Health & Hygiene

A First-aid kit for your dog

Written by Nancy Boland

Vets by nature have medical equipment to their disposal to help treat dogs suffering from all kinds of injuries, but the average dog owner is not so lucky and isn’t necessarily prepared either. There’s a limit to how much we can take with us when out and about, but there are definitely some essential items that we can carry on walks to ensure we’re prepared for any incident or accident.

First aid box

You can make your own first aid kit by adding supplies to any box, or small bag. You don’t need to carry it with you at all times but keeping it in the back of the car for emergencies is always wise.  The specific benefits of a plastic first aid box are that it is tough and durable so you can be confident that nothing will be damaged inside it, while being lightweight enough to keep in the car at all times.

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Bandages

It’s useful to keep three different types of bandages in your first aid kit. A Melolin dressing for after the wound has been cleaned,  an elastic bandage to secure it then a soft bandage, like Sofban, for padding. Another layer of elastic bandage can be used to hold it all in place.

If your dog is bleeding heavily, a pressure bandage can be applied.  This is where layers of padding and tight elastic bandage are used to reduce blood loss. A pressure bandage should not be left on for long as it can cause tissue damage, but can be used temporarily before vetinary care.

Cotton wool

Cotton wool can be soaked in sterile saline, dilute antiseptic or plain water to clean open wounds. Ideally wounds should be cleaned they are dressed.  Cotton wool should only be used with plain water if you intend to wipe your dog’s eye or ear.  Get antiseptic on the sensitive cells of the ear or eye can cause inflammation.

Tweezers

Tweezers can remove things such as splinters and wasp stings. You could also potentially use them to remove debris from a wound, although normally you should just wash and dress the wound before going to the vet. Basic tweezers from any chemist are fine.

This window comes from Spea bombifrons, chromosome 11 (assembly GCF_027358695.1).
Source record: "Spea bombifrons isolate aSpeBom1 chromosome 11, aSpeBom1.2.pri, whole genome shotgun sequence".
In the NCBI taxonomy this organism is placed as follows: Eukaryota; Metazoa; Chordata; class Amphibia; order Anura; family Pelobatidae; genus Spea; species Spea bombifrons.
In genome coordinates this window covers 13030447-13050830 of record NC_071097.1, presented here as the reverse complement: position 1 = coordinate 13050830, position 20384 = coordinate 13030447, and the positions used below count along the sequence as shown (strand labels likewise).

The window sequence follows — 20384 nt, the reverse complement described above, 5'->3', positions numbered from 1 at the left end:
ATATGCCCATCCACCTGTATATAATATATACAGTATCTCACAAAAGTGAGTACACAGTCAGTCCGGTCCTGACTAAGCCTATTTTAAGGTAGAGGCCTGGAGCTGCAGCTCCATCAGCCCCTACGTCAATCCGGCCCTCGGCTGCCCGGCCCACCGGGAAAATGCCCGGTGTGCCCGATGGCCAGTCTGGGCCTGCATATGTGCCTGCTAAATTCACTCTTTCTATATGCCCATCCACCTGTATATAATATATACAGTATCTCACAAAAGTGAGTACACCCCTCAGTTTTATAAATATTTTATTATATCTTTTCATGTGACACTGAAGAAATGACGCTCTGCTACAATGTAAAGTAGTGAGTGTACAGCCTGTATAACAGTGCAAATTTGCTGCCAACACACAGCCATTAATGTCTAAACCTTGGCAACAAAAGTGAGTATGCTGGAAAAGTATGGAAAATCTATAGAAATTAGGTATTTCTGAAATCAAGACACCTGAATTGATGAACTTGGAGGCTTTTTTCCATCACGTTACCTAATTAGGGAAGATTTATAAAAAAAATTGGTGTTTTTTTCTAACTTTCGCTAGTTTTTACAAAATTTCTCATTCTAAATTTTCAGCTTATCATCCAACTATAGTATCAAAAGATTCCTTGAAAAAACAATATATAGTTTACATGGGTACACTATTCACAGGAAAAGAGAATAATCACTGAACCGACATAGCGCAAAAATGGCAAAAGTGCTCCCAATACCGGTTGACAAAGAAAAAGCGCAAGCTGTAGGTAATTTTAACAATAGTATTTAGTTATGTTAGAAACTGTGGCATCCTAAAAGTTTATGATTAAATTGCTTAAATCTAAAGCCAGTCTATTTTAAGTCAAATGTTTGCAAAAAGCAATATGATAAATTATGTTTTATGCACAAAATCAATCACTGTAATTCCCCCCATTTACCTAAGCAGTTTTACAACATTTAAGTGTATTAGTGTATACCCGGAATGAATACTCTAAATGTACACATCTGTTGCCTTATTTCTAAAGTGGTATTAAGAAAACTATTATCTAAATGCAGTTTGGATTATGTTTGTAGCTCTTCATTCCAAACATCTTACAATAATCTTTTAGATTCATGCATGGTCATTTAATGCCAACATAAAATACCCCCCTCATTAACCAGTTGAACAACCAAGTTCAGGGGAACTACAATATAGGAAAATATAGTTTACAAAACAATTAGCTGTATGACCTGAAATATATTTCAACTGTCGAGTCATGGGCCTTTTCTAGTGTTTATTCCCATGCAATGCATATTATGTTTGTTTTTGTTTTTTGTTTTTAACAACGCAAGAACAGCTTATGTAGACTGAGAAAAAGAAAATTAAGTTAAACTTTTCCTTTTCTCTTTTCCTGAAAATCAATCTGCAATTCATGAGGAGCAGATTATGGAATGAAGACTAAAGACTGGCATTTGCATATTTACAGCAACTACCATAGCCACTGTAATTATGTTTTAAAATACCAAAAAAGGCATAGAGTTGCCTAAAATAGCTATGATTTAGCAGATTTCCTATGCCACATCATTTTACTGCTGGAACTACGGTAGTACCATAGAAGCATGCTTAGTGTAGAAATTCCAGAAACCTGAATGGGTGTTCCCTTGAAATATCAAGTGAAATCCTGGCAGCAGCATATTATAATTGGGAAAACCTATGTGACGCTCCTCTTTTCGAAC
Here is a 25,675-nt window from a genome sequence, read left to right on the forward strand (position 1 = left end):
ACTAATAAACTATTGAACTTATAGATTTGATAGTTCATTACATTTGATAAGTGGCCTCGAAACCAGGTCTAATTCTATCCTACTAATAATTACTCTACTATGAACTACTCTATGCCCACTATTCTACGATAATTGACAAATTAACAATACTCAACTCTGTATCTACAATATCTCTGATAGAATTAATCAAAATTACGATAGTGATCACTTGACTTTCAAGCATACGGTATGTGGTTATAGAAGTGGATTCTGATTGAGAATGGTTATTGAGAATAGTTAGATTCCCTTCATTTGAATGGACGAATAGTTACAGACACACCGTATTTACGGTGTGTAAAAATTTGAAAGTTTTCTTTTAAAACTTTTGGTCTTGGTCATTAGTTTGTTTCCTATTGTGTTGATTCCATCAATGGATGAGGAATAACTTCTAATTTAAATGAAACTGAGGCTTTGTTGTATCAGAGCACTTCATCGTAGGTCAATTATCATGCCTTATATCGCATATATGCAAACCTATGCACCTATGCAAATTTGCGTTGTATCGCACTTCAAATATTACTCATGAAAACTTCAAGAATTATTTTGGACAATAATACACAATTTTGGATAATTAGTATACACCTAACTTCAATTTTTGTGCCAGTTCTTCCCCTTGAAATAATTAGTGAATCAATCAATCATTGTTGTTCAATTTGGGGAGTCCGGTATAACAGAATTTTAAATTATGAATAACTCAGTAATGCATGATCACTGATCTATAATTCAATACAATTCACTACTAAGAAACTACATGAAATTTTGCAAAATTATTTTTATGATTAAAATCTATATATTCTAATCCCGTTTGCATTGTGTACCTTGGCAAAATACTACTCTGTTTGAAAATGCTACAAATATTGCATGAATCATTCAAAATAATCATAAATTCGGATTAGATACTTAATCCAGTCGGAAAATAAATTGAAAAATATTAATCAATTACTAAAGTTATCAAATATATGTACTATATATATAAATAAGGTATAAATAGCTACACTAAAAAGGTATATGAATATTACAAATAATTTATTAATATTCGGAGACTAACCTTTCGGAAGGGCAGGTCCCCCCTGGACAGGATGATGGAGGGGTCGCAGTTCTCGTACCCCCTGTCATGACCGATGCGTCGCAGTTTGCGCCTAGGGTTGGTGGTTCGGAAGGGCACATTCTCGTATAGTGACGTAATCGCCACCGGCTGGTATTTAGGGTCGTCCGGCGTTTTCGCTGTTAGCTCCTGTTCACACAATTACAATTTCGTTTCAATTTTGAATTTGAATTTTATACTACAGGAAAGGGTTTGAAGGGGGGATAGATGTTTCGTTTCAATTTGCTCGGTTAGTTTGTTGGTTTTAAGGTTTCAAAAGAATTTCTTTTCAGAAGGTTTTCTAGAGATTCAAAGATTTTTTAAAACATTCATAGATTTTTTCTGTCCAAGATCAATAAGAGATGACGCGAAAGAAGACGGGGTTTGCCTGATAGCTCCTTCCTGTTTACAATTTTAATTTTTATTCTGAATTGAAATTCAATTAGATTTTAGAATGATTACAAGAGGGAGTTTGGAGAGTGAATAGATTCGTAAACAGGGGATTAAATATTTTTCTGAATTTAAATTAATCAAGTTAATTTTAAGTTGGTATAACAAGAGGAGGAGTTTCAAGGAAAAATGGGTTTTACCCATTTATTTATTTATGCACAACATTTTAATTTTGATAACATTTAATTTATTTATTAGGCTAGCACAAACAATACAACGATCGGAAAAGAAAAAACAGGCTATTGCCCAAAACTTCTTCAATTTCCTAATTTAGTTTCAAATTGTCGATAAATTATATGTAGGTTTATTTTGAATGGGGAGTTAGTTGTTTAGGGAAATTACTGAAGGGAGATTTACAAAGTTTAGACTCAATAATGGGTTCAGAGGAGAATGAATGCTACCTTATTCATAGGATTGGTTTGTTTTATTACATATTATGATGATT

Sterile saline

This is for cleaning wounds, washing debris away and preventing contamination. If the dog is too uncomfortable when using the cotton wool you can spray the saline directly into a wound before dressing it. Prompt cleaning of wounds helps improve the chance of them healing quickly. Saline solution is available from any chemist.

Torch

A torch can help you examine areas that might have a foreign body embedded. You can also use it to check an unconscious dog’s eyes for a reaction and to see if a dog is bleeding from the mouth or eyes.  Small pen-type torches are best because they are portable, have a powerful beam and a decent battery life. They’re also sturdy so make a great option for your first aid kit.

Poo bags

You can use poo bags for just about anything other than the obvious – they could even be used as a drinking vessel for your dog if needs be.  You could also use a poo bag to protect a bandaged paw from mud and dirt.

Water

Carrying water means you can always keep your dog hydrated if he becomes ill or injured. You could even sponge him with water if he is overheated. It could also be used to clean wounds (though sterile saline is best for this) and to wash off any dangerous substances your dog has walked through.

Tape

Tape is necessary to hold bandages firmly in place. Any tape will suffice in an emergency and can be found from any chemist.

Scissors

Scissors can be an essential piece of kit in an emergency. Use it for disentangling your dog if they get caught in something, cutting fur away from a wound or trimming bandages to the right size.

Recall

Teaching your dog good recall can cause you a lot of trouble in the long run. It can stop them from running off, and potentially getting themselves into a lot of danger. A whistle can also be useful here too, but as always firm recall training is essential.

Magnifying glass

A magnifying glass is useful if a dog has a splinter or unwanted object in his foot so you can look at it closely in order to remove it carefully.  As long as it magnifies slightly then any type of glass is useful.

When dealing with injuries always remember that first aid is not a replacement for a thorough check over by a vet – it simply improves your dog’s chances of responding well to the veterinary treatment.

About the author

Nancy Boland

I'm Nancy, owner of a very spoiled, one eyed Jack Russell called Basil. I'm a trainee veterinarian with a love for all things dogs. I'm especially passionate about dog adoption and always advocate rescue and enjoy writing about canine health and nutrition, alongside overall well-being tips for happy dogs!

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